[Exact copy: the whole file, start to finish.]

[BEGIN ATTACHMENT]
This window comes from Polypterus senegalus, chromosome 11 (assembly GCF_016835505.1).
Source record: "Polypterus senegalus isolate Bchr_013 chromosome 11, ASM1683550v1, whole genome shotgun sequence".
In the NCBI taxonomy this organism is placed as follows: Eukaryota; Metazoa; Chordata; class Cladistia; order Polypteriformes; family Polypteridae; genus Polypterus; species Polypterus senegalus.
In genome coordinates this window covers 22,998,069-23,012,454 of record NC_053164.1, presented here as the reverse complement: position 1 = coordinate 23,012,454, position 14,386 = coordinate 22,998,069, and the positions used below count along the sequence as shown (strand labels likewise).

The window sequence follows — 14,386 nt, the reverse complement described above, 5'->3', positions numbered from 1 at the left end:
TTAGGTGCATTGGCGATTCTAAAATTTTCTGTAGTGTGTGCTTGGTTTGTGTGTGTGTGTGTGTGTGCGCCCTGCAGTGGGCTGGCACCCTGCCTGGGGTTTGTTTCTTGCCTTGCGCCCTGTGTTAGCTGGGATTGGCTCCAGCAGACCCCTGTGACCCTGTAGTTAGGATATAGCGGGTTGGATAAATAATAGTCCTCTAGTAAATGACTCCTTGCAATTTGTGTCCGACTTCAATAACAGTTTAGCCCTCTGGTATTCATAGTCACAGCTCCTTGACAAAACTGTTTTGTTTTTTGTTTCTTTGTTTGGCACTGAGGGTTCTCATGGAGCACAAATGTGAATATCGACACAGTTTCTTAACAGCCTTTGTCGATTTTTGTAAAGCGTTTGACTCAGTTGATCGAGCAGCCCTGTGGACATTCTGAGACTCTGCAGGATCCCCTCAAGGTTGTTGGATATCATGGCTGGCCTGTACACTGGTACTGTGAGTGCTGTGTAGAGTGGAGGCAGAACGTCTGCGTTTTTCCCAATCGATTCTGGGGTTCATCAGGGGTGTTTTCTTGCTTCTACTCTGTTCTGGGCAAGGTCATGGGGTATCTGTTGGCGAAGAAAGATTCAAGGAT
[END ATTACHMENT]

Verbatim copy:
This window comes from Polypterus senegalus, chromosome 11 (assembly GCF_016835505.1).
Source record: "Polypterus senegalus isolate Bchr_013 chromosome 11, ASM1683550v1, whole genome shotgun sequence".
In the NCBI taxonomy this organism is placed as follows: Eukaryota; Metazoa; Chordata; class Cladistia; order Polypteriformes; family Polypteridae; genus Polypterus; species Polypterus senegalus.
In genome coordinates this window covers 22,998,069-23,012,454 of record NC_053164.1, presented here as the reverse complement: position 1 = coordinate 23,012,454, position 14,386 = coordinate 22,998,069, and the positions used below count along the sequence as shown (strand labels likewise).

The window sequence follows — 14,386 nt, the reverse complement described above, 5'->3', positions numbered from 1 at the left end:
TTAGGTGCATTGGCGATTCTAAAATTTTCTGTAGTGTGTGCTTGGTTTGTGTGTGTGTGTGTGTGTGCGCCCTGCAGTGGGCTGGCACCCTGCCTGGGGTTTGTTTCTTGCCTTGCGCCCTGTGTTAGCTGGGATTGGCTCCAGCAGACCCCTGTGACCCTGTAGTTAGGATATAGCGGGTTGGATAAATAATAGTCCTCTAGTAAATGACTCCTTGCAATTTGTGTCCGACTTCAATAACAGTTTAGCCCTCTGGTATTCATAGTCACAGCTCCTTGACAAAACTGTTTTGTTTTTTGTTTCTTTGTTTGGCACTGAGGGTTCTCATGGAGCACAAATGTGAATATCGACACAGTTTCTTAACAGCCTTTGTCGATTTTTGTAAAGCGTTTGACTCAGTTGATCGAGCAGCCCTGTGGACATTCTGAGACTCTGCAGGATCCCCTCAAGGTTGTTGGATATCATGGCTGGCCTGTACACTGGTACTGTGAGTGCTGTGTAGAGTGGAGGCAGAACGTCTGCGTTTTTCCCAATCGATTCTGGGGTTCATCAGGGGTGTTTTCTTGCTTCTACTCTGTTCTGGGCAAGGTCATGGGGTATCTGTTGGCGAAGAAAGATTCAAGGAT